Breastfeeding in the workplace

Struggles women face when returning to work while breastfeeding.

Babies who are breastfed have fewer health problems than babies who are formula fed. Unfortunately, many women find it difficult to breastfeed for the year recommended by the American Academy of Pediatrics. One reason for this is the struggle women often face when returning to work. Few employers allow women to bring their babies to work, and pumping during the work day may seem difficult or unfair to other employees. There is, however, a business case to be made for encouraging a woman to express milk at work so that her baby can continue to receive breast milk even when the mother is absent. Michigan State University Extension has found that allowing women to pump at work increases retention of experienced employees who return to work after having a baby, reduces the sick time taken by mothers and fathers for children’s sicknesses and decreases health insurance costs.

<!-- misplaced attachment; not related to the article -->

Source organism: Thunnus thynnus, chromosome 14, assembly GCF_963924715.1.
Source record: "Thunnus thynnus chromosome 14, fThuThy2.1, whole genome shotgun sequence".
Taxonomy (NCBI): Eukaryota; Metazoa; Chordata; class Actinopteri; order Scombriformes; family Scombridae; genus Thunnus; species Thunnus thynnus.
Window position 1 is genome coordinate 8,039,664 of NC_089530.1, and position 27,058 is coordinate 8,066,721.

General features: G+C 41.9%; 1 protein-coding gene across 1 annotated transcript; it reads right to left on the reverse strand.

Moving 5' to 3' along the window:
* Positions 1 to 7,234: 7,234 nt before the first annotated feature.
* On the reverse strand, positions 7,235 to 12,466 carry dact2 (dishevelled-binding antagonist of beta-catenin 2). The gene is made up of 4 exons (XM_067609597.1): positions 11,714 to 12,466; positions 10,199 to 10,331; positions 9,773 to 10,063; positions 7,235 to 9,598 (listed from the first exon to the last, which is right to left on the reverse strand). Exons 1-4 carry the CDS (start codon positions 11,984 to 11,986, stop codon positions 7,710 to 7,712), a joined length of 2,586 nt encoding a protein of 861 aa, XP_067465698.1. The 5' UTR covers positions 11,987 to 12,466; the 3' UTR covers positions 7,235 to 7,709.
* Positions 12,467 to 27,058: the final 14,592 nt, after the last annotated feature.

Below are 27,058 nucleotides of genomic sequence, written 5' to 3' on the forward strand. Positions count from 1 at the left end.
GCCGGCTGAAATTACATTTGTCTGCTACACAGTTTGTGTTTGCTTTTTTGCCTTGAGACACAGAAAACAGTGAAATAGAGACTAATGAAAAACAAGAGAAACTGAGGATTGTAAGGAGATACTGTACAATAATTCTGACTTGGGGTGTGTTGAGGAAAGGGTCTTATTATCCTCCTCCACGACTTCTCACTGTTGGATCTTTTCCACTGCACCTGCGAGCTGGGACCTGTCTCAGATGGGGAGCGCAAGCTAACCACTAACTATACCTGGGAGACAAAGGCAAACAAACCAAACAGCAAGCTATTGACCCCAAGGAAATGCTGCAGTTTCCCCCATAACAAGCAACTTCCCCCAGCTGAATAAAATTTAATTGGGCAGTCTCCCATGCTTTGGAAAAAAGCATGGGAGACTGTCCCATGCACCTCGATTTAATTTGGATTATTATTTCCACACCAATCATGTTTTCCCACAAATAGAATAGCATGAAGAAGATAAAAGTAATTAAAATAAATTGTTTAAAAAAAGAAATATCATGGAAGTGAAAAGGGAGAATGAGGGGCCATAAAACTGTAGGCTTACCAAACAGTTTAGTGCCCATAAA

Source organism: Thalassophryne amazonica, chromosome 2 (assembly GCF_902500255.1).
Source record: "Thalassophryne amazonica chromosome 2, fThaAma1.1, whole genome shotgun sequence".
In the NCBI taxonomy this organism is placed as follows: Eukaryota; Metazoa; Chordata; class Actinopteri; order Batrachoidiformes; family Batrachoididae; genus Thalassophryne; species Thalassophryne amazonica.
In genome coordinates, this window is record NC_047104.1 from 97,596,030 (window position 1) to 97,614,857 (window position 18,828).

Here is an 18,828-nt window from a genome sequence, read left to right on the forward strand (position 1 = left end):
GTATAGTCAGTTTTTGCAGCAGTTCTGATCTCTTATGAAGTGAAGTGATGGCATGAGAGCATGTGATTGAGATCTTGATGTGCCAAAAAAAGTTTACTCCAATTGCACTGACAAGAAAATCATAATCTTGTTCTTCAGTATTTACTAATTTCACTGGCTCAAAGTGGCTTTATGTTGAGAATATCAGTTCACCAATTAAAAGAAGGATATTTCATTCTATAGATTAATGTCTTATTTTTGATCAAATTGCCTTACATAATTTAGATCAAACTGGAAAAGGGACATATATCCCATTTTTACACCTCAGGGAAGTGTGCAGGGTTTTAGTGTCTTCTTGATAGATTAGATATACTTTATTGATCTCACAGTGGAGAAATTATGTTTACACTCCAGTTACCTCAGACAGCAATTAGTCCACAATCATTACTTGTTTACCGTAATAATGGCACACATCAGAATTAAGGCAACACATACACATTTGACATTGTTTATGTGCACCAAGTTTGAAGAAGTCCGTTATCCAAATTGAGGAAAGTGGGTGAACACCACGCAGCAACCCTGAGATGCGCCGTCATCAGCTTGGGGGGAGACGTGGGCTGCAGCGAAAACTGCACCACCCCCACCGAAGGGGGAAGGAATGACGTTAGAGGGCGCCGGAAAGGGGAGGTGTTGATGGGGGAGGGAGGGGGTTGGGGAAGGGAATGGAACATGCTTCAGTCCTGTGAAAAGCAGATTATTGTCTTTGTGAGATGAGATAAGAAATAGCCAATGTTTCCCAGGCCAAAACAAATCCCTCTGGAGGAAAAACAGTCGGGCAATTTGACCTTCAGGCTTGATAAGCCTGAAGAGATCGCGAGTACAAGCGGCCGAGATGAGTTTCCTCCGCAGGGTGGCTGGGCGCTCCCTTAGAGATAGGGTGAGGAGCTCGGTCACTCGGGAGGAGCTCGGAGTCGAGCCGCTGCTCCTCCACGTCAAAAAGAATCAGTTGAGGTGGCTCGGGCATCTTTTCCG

These cost savings have been measured by the federal government. The U.S. Department of Agriculture estimates that $3.6 billion dollars in medical expenses could be saved each year if 50 percent of infants in our country were breastfed for at least six months. These findings led to federal health reform for nursing mothers under the Affordable Care Act, which was signed by President Obama in March 2010. The amendment to the Fair Labor Standards Act requires employers to provide breastfeeding mothers reasonable break time to express milk for up to a year after the birth of her child, though these breaks do not need to be paid. The employer must also provide a private place for the mother to express breast milk that is not a bathroom. Employers are exempt from these laws if they have fewer than 50 employees. Michigan is one of the 26 states that do not have state laws related to breastfeeding in the workplace.

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